Love, Nina, By Nina Stibbe (Penguin £8.99)
Sometimes you want a book which is friendly, undemanding, enjoyable and slips down easily – the literary equivalent of comfort food. Love, Nina is just that sort of book. It’s a collection of the letters that Nina Stibbe sent home to her sister in Leicester when she was a nanny to the family of the journalist and editor Mary-Kay Wilmers, in the early 1980s. Claire Tomalin lived opposite, Alan Bennett was a close friend and popped in for supper most nights (not that Nina Stibbes knew who he was at first – she thought he was an actor in Coronation Street), and Jonathan Miller lived just up the road (Nina borrows a saw from him, which M-K forgets to return). She records AB’s verdict on her Florida coleslaw (“perhaps not the tinned oranges”), her own views on Chaucer (“grim and annoying”), and a constant stream of funny, inconsequential family conversations: “Will: Look at that cloud in the shape of the World Cup./ Sam: You’re always showing off, Will./ Me: He’s just looking at the sky. / Sam: Anyone can do that. / All the way home, Sam looked for a better cloud than Will’s. When we got home, he’d trodden in dogshit.” Or: “Sam: Once I left some raisins in my pocket./ Will: Did you find a tiny grape-vine? / Sam: I did actually. / Will: Liar!” Or: “Will: I hate February. / Sam: Oi! I was born in February. / MK: February was very nice in 1972. / Will: Well, for one day. / Sam: The 2nd (his birthday)? / Will: No, the 1st.” Then there’s AB’s theory that everyone is either a “mouth-looker or an eye-looker” (but MK says she’s a shoe-looker).
I defy anyone to read a single page and then stop. It’s not a book that makes you burst out laughing – but after reading it for a few minutes, you’ll notice that your face is aching slightly, because you’ve been smiling the whole time.
Stuff Matters, by Mark Miodownik (Penguin £9.99)
Mark Miodownik is a materials scientist, and this book explores the chemistry and cultural significance of 10 key types of stuff. Based on a photo of him sitting at a table on the roof of his apartment, each of the 10 chapters is a learned, elegant discourse on one of the materials to be seen there: steel, paper, glass, concrete, etc. Miodownik notes that, although the Chinese knew the secret of glass-making, they never pursued it seriously; the Europeans did, from which flowed European architectural achievements, the inventions of the microscope and telescope, and wine-making and brewing as arts. The chapter on chocolate is so good it will make you want to run out and buy a bar. The chapter on plastic is written as a film script, telling the story of the invention of plastic billiard balls. And in the chapter on foam you can discover aerogel, the lightest solid in the world, which, despite being 99.8 per cent air, is heat-resistant, and looks and feels like holding a piece of the sky in your hand. A hugely enjoyable marriage of science and art.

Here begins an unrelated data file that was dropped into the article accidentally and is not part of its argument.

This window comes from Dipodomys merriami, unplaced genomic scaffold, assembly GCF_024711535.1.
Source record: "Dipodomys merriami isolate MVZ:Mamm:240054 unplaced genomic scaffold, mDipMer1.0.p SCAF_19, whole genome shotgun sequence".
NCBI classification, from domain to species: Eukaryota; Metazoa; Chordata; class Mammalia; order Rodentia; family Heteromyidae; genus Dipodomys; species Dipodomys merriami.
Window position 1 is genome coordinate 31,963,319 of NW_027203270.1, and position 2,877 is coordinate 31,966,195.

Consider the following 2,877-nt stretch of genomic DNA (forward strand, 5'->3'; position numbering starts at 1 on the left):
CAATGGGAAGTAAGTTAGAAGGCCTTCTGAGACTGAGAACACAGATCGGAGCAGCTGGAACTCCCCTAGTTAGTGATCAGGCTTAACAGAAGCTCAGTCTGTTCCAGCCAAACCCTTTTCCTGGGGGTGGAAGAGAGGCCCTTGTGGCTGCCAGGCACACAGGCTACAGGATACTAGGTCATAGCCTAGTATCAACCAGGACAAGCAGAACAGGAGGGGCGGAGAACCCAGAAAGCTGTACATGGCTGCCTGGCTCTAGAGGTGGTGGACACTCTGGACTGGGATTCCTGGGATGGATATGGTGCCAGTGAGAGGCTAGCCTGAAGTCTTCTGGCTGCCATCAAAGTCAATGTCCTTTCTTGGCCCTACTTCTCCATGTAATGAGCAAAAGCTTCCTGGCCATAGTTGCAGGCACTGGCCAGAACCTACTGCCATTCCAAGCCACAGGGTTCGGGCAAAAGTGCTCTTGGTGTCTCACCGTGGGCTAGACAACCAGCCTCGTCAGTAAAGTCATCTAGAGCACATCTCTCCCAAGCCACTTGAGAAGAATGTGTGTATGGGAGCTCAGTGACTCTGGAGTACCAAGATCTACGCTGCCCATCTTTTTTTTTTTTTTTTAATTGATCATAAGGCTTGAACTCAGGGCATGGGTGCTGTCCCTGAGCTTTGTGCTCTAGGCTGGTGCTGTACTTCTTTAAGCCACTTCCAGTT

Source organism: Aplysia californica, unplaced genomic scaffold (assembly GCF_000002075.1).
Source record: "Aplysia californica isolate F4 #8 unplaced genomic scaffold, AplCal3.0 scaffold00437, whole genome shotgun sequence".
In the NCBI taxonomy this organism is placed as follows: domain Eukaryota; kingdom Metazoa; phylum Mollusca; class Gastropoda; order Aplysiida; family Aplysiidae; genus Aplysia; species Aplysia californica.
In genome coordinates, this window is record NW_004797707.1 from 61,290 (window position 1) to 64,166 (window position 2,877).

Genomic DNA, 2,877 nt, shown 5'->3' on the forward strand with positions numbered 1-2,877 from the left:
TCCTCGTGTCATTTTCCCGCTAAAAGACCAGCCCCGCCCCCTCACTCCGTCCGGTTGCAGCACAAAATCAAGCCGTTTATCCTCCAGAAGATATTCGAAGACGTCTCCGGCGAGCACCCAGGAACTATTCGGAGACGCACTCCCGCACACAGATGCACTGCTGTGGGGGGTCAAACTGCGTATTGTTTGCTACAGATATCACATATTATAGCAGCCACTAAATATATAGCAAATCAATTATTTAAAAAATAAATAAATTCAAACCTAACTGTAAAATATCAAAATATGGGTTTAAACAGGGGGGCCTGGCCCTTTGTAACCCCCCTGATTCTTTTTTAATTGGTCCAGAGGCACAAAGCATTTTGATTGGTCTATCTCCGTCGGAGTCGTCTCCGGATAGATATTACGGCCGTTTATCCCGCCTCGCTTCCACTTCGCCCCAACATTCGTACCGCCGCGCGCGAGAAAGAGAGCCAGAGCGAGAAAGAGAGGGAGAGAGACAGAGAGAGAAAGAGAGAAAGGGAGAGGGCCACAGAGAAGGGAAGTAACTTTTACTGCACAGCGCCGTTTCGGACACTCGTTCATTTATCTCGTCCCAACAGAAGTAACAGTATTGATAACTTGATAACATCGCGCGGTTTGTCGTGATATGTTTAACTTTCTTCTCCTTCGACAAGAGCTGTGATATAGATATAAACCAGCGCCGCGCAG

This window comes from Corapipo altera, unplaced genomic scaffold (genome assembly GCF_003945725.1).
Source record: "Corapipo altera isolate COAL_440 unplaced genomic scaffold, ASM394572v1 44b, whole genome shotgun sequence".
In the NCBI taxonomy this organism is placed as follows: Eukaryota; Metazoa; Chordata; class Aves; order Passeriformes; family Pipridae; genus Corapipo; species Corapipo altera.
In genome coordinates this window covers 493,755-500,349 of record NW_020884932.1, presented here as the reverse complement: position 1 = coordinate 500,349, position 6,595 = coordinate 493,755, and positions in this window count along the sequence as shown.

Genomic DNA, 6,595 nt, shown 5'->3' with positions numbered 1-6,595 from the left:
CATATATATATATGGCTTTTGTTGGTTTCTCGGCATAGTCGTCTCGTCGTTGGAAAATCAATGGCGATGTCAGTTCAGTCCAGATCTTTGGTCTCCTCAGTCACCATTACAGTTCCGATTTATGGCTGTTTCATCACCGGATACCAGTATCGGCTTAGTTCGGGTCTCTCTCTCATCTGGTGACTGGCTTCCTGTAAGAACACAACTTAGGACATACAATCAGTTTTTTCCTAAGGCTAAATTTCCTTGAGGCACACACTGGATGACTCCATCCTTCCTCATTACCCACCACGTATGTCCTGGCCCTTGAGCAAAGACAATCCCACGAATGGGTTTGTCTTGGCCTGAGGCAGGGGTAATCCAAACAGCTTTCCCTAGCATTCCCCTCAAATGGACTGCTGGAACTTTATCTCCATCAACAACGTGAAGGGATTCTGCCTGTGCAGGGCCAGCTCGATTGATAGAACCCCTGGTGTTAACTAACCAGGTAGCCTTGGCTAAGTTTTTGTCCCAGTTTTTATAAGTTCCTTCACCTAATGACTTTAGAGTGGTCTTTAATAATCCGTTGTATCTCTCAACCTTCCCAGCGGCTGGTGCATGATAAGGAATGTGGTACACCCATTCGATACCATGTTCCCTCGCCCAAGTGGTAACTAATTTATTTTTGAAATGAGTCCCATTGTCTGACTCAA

How to be a Victorian, by Ruth Goodman (Viking £9.99)
Ruth Goodman spent a year living in the past for the BBC series Victorian Farm, so she knows whereof she speaks. This fascinating insight into 19th-century life tells us what Victorians had for breakfast (bread and beer for the poor; caviar, rib of beef, and pigeon pie in a stately country house), what their clothes were like (far stiffer and thicker than today), and how they managed when menstruating (in a time before close-fitting knickers, not easily). The chapter on Victorian sexuality contains some surprises – such as the story of the gay couple who openly cross-dressed, wore scent, and flirted with men in public, but who, when tried for indecent behaviour, were acquitted by a sympathetic judge.
Topics About Which I know Nothing, by Patrick Ness (Fourth Estate £8.99)
Patrick Ness is best-known as a children’s and YA novelist; this collection of quirky, surreal stories is for adults, but would certainly appeal to teenagers too. The first story, “Implies Violence” is a dark tale about a telesales company and is reminiscent of the sinister stories of Magnus Mills. “Jesus’s Elbows and Other Christian Urban Myths” is a wonderful collection of crazy conspiracy theories. “Now That You’ve Died” is a dramatic monologue about the afterlife. Probably the best story here is “Sydney is a City of Jaywalkers”, which begins when a young American traveller sees his brother, who died five years earlier, drinking tea and reading the paper in a café in Sydney. A collection of tales that speaks to the sixth-former in all of us.
The Sea of Innocence, by Kishwar Desai (Simon and Schuster £7.99)
Private investigator Simran Singh is on holiday in Goa when she receives a video on her phone of a teenage girl being molested by a gang of boys. The girl has disappeared, and it’s up to Simran to find her, in a case involving the beach-folk of Goa, gangsters, ageing hippies, an astrologer, a floating casino and a government minister. The story contrasts the paradise of Goa seen by tourists with the murky world underlying it, a world of violence, toxic misogyny and political corruption. It’s a detective story with a message, about the brutal way women are treated in India. To be honest, the quality of the prose never rises above efficient: but the importance of the theme, and indeed the suspense of the story, make up for that.